For example, BlackBerry’s AWS announcement last December was merely an update of a project that had been revealed nearly a year earlier. In the fine print of its latest SEC filing, BlackBerry says IVY-powered vehicles won’t actually start shipping or generating any meaningful revenue until fiscal 2023. Its work with Baidu is also merely an extension of a previous driverless partnership.

BlackBerry didn’t reveal its exact financial expectations for either deal, and the only visible benefit is the installation of QNX in new vehicles — which isn’t game-changing, since it’s already the dominant OS in new cars.

It’s also odd that BlackBerry didn’t reveal any details about its long-awaited settlement with Facebook. That lack of clarity is frustrating, since BlackBerry generated nearly a third of its revenue from its “licensing and other” segment in the first nine months of 2020, and it needs the business to keep growing to boost its margins and earnings.

Based on those facts, I suspect that none of BlackBerry’s big announcements since December will meaningfully boost its revenue in fiscal 2021 or 2022.

It’s time to take profits

At this point, BlackBerry’s investors shouldn’t look a gift horse in the mouth. A combination of hype and a market-wide short squeeze boosted this stock’s price to double-digit levels again, but these gains are unsustainable.

BlackBerry isn’t doomed yet, but its core business still faces significant challenges from other cybersecurity companies, and its licensing business will eventually run out of companies to sue and patents to sell. Therefore, investors should take profits in BlackBerry now instead of waiting for lightning to strike twice.

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Baby formula shortage worrying new parents in Ottawa | CTV News – CTV News Ottawa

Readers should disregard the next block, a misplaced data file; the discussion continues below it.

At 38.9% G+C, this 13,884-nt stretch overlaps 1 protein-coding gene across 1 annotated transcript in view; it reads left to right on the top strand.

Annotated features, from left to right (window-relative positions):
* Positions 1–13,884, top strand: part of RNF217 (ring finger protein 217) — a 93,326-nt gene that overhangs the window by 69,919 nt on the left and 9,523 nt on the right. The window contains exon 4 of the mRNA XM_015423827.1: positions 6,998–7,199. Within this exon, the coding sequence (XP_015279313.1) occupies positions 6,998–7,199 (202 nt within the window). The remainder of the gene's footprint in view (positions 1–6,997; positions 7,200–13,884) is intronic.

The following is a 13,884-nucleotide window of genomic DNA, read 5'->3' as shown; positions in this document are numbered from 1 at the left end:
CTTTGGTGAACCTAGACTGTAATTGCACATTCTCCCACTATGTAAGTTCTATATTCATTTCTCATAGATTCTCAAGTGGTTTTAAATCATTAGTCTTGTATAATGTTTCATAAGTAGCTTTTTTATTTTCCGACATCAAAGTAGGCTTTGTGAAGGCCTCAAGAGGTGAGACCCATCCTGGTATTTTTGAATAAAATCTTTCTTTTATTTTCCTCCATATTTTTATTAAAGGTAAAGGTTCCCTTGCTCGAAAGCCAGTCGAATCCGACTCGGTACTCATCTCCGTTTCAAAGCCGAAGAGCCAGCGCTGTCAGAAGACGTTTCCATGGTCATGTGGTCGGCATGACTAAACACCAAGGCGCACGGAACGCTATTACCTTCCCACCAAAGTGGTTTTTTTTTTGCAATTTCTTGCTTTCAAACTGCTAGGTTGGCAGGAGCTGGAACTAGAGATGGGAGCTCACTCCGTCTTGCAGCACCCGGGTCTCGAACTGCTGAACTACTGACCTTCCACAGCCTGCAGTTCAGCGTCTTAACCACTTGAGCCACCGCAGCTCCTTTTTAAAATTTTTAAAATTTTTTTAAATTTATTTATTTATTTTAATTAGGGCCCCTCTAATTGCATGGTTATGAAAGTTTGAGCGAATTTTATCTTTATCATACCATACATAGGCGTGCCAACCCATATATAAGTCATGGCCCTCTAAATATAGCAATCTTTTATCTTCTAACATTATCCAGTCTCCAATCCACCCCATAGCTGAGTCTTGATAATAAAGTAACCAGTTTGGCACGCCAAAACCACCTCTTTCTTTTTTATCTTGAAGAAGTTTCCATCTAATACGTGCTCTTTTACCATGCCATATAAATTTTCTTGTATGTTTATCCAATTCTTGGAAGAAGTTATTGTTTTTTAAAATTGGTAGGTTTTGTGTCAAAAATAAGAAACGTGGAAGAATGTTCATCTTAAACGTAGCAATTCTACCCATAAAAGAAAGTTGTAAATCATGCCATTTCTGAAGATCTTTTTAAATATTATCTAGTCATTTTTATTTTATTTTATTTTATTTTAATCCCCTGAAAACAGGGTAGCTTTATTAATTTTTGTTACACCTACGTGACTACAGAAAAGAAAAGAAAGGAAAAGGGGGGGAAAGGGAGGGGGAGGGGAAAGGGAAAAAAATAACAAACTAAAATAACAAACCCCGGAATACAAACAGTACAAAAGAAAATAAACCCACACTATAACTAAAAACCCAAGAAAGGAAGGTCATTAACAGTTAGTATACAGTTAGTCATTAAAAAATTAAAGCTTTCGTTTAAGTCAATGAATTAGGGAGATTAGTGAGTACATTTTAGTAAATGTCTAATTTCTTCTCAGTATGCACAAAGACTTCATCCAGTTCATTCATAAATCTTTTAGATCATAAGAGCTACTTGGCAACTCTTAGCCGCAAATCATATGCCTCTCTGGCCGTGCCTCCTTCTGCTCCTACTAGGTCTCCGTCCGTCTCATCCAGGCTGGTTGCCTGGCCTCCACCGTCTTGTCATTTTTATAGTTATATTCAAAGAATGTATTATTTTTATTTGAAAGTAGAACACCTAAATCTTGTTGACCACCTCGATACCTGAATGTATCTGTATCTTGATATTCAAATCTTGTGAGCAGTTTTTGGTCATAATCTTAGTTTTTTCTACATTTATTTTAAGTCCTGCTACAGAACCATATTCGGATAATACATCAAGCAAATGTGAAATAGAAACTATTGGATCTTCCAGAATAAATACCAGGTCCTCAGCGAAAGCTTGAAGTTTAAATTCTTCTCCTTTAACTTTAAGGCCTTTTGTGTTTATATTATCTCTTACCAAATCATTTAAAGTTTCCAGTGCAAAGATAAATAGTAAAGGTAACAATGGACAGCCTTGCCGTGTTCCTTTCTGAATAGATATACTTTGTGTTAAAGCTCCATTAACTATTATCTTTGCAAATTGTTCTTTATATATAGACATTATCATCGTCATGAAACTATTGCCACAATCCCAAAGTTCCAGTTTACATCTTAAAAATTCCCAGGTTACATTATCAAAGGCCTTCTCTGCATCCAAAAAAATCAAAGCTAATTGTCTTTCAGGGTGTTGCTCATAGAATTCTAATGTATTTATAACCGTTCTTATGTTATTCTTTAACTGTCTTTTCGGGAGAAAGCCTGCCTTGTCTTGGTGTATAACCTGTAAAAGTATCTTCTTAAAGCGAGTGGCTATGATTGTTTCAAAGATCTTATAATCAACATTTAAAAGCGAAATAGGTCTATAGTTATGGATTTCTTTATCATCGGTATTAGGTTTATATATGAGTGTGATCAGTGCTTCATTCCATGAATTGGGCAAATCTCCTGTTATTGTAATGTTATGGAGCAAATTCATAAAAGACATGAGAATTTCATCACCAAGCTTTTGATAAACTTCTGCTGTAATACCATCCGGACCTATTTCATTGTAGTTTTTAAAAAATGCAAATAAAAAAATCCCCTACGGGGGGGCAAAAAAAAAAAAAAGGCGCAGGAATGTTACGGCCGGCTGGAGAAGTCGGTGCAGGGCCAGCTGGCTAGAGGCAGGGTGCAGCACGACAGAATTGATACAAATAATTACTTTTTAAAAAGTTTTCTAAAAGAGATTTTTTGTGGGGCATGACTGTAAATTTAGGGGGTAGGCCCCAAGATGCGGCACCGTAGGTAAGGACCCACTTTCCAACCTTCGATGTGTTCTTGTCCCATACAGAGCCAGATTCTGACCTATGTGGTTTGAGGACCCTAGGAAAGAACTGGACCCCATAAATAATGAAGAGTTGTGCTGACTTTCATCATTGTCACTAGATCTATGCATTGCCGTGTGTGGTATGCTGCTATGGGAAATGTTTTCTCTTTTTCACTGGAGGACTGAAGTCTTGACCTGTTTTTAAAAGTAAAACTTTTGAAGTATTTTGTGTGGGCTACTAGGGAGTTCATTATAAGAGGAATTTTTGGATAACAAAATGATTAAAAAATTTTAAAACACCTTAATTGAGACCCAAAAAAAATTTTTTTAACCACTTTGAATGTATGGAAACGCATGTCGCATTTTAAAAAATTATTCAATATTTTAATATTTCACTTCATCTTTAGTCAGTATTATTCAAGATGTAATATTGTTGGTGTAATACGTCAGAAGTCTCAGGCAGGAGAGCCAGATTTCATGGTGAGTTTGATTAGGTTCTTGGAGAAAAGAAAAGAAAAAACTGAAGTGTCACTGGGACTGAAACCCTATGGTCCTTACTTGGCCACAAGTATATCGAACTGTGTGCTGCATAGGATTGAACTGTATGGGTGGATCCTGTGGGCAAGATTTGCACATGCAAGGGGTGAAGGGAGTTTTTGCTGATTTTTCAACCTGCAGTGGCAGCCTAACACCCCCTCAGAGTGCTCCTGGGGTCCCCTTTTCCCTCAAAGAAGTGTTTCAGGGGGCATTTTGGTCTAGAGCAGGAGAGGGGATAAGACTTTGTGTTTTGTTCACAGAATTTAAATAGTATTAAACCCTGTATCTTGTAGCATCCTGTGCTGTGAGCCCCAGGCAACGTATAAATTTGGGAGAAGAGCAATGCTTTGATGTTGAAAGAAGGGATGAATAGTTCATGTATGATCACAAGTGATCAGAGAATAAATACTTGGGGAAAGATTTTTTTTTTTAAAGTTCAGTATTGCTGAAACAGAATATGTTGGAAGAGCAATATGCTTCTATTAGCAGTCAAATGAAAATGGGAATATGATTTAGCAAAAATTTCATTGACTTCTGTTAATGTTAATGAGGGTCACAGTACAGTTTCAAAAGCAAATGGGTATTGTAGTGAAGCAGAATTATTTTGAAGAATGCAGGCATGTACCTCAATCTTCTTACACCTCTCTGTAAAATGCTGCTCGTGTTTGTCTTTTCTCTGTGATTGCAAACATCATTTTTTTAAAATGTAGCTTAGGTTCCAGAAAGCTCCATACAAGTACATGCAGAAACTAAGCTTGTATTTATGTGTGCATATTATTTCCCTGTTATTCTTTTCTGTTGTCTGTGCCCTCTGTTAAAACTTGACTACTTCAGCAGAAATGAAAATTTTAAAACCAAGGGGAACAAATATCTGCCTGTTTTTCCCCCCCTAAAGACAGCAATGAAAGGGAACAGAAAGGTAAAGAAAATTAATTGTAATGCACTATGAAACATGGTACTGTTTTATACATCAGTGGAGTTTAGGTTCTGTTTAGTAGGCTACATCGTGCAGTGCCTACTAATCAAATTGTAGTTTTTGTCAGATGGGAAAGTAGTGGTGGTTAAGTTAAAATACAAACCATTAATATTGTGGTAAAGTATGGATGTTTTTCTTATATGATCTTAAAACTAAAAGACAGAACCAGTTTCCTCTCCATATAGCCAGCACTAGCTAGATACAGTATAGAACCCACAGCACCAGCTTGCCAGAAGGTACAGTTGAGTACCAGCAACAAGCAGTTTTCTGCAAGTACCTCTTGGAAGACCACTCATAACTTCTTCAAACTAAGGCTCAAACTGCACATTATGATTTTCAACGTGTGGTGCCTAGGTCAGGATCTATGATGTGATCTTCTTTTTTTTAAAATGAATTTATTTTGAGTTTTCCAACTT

Empty shelves, a lack of options, and crying children; the ongoing baby formula shortage in the United States has made its way to Ottawa, and new parents say they’re desperate for answers.

“I hit panic mode as soon as I saw the shelves. Not only was there not the formula I needed, there was no formula at all. No brands, no different age categories, it was literally empty,” Melissa Lamb said.

Lamb says she stopped at four different stores before finding baby formula for her two-month old daughter, Lola.

“When you find some, you’re like, ‘I need to buy all of it that they have on the shelves.’ I didn’t because I want to save some for other moms who maybe aren’t as fortunate as me, who can obviously breastfeed,” Lamb said.

According to an audit from Field Agent Canada, baby formula is 21 per cent out of stock on Canadian shelves and slightly higher in Ottawa at 26 per cent. The shortages are a far cry from the estimated 40 per cent in the United States, but parents say they’re still concerned.

“I’m starting to get anxious again that we’re not going to be able to find it,” Janelle Côté said.

Côté’s six-month old daughter, Evie, suffers from acid reflux, and relies on Similac Sensitive formula; one of the many Similac products that were part of a major recall in the United States.

The recall ultimately led to a shutdown of baby formula maker Abbott’s Sturgis, Michigan facility; a major factor in the increasing supply issues.

“Within a month of taking this formula, we noticed it was gone. There was nothing. The shelves were constantly bare and then we found out there was a recall and that the recall was affecting other formulas because parents were having to buy our brand,” Côté said.

U.S. officials on Monday reached an agreement to allow Abbott to restart its largest domestic factory, though it will be two months or more before any new products ship from the site and retail experts in Canada say it could several weeks after shipping before shelves in Ottawa return to normal.